1. Thank you so much for your kind words and I am truly flattered. We buy less than 1% processed food. I buy grains oatmeal, grits, flour and rice. I buy dairy when I can get it from a local dairy as well as fresh butter or cream. I cannot always get it. I buy oils, coconut, olive and occasionally vegetable oil. I produce my own lard for soap making and some baking. I buy alcohol, peroxide and some toothpaste, shampoo and deodorant but I try to purchase that with as little bad stuff as I can find. I purchase some spices. I purchase sugar and buy honey from a local farmer. I also purchase vinegar, baking powder and baking soda. We produce probably 80% of our own meat including pork, chicken, rabbit and turkey. We kill and butcher several deer every year and occasionally eat wild game including wild turkey, fish, frog legs and turtle. That about wraps up my shopping list : )

  3. I love your post today; the pictures of your garden are beautiful and inspiring. My garden desire is to plant all of our crops in succession to ensure plenty of harvest throughout the season.

  4. Wow! What a marvelous garden . . . How wonderful it must be to have the space to grow enough food to eat all summer and put up for the winter. I loved your post on going to seed, too. My sister-in-law, is worried about her asparagus going to seed. I'm going to give her your blog address. I think this will help her, relax and go with it. Have a wonderful weekend, Connie :)

  5. Great, educational post today, CQ. Thank you so much for always being so informative and helpful.
    Hope you all have a blessed day!

    P.s. If I don't comment much it's because I really can't stand the new blogger comment thing. It's worse than before. :/

  6. I know you said something about cover crops. I was wondering what the "best" cover crop is in your opinion? I have never done cover crops and was wondering about doing that this year.

    1. I use different cover crops. My favorites are regular old mustard greens I eat what I want and can what I want and the rest gets worked into the soil other than a few that I leave to go to seed for the beneficials and seed. The same with field peas. I plant lots of field peas as cover crops and green manures. I save a few for myself also. I have used buckwheat also. Let it go to seed as the chickens love it! The other cover crop that I use regularly is cheap bird seed. Usually a mixture of millet and sunflowers I plant it and let it grow for 30 to 45 days and till it in or just mow it. Instead of buying expensive cover crop seed I buy dried beans or peas from the grocery store. Yes they will grow and make great cover crops. Let them grow until they bloom and then mow or till into the soil. Cover crops and green manures do not have to be expensive. Have old seeds that you don't like throw them out and let germinate and then till into the soil.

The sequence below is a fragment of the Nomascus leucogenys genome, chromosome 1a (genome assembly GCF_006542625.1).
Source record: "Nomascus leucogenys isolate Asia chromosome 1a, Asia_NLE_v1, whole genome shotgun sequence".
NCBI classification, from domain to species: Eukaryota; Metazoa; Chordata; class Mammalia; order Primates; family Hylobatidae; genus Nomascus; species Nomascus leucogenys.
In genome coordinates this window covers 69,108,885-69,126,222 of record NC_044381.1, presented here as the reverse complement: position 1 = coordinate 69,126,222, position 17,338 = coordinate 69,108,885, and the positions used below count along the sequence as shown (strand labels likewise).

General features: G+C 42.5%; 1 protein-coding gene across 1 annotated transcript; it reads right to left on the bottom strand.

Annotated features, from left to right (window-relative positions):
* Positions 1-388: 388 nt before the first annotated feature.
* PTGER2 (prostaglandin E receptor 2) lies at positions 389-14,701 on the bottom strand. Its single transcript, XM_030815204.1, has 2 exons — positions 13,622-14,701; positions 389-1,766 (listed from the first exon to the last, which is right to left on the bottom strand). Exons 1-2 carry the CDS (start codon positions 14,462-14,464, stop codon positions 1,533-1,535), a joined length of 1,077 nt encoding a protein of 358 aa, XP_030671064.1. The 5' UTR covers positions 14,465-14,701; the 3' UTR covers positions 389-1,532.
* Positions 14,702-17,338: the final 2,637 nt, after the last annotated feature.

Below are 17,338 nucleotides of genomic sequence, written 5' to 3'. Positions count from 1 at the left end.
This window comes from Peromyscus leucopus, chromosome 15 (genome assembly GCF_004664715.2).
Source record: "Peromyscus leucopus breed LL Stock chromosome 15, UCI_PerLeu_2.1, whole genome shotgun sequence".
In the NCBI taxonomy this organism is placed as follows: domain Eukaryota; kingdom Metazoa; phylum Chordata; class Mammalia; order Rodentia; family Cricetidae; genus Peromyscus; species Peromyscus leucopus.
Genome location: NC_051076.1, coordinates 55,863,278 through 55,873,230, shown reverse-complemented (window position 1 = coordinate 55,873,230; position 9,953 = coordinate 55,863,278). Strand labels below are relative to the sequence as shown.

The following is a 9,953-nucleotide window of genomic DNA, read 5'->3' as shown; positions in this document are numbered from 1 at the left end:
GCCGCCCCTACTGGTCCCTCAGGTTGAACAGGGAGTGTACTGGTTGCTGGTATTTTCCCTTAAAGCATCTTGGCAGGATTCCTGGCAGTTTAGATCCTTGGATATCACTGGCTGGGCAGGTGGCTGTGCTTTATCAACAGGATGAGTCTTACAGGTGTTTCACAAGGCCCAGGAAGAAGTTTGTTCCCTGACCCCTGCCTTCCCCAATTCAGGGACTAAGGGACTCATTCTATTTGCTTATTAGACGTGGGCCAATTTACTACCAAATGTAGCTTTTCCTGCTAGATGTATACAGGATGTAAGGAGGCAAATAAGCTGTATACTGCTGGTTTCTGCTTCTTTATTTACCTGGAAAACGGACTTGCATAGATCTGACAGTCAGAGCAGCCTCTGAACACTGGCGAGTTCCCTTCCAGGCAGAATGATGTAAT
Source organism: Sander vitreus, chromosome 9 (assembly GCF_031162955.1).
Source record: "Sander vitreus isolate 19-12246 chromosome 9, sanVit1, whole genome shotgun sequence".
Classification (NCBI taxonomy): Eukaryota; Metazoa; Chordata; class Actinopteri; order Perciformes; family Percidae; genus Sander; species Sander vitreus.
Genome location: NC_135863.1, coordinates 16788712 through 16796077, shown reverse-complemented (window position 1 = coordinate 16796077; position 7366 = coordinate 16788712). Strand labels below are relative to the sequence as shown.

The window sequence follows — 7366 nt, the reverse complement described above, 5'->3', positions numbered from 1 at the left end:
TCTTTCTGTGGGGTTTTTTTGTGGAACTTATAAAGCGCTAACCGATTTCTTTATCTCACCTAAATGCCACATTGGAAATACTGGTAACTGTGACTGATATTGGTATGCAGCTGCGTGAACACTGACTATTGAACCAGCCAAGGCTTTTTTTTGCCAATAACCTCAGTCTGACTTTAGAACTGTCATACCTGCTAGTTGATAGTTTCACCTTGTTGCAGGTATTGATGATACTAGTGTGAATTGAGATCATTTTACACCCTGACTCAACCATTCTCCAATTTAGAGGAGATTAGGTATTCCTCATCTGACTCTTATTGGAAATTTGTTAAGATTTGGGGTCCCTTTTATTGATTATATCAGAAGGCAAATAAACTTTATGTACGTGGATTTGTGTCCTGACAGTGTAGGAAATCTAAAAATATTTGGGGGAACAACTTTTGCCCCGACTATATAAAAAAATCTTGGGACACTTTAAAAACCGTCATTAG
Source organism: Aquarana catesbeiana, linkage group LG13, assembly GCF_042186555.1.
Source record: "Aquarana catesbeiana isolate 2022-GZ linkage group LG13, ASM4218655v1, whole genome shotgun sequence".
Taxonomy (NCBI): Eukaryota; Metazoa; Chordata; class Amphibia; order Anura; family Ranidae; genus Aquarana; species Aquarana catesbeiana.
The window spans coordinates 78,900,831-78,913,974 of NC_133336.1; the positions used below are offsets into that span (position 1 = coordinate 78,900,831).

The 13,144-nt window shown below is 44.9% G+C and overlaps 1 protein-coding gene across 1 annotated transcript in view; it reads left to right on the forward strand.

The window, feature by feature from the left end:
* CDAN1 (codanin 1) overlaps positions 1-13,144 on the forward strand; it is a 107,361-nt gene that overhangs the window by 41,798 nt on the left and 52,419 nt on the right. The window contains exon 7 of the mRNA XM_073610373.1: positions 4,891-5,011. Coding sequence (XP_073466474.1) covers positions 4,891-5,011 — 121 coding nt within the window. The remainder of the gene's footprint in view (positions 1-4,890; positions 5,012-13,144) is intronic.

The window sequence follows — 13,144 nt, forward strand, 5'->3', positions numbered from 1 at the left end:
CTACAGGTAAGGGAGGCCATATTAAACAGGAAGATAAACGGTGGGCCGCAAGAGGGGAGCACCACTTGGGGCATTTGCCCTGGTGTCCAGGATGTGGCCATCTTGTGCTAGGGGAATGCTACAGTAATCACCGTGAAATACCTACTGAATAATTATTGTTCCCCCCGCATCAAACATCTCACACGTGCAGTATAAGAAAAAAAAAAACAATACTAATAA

7. Wonderful information! I'm still new enough to gardening that we don't even think about succession planting. I'm hopeful to start changing that next year when I go to plan out my garden. I know I'll be coming back here for good ideas. Thanks so much for sharing your knowledge.

  8. O nice and lovely...I have just a small back yard garden...but it's only my second year in this garden and I'm trying to figure out all the things...I have to move my tomatoes but to discover that white flies are over my wonderful large plant...(I"m so mad) trying to find a solution you know what that would be..?? there are white flies and these small red brownish bugs....I wish at time I had more space to plant...hum maybe not lol more work..these days I can barely get this space maintenance.. I'm Janice from come visit some time...have a great day with love Janice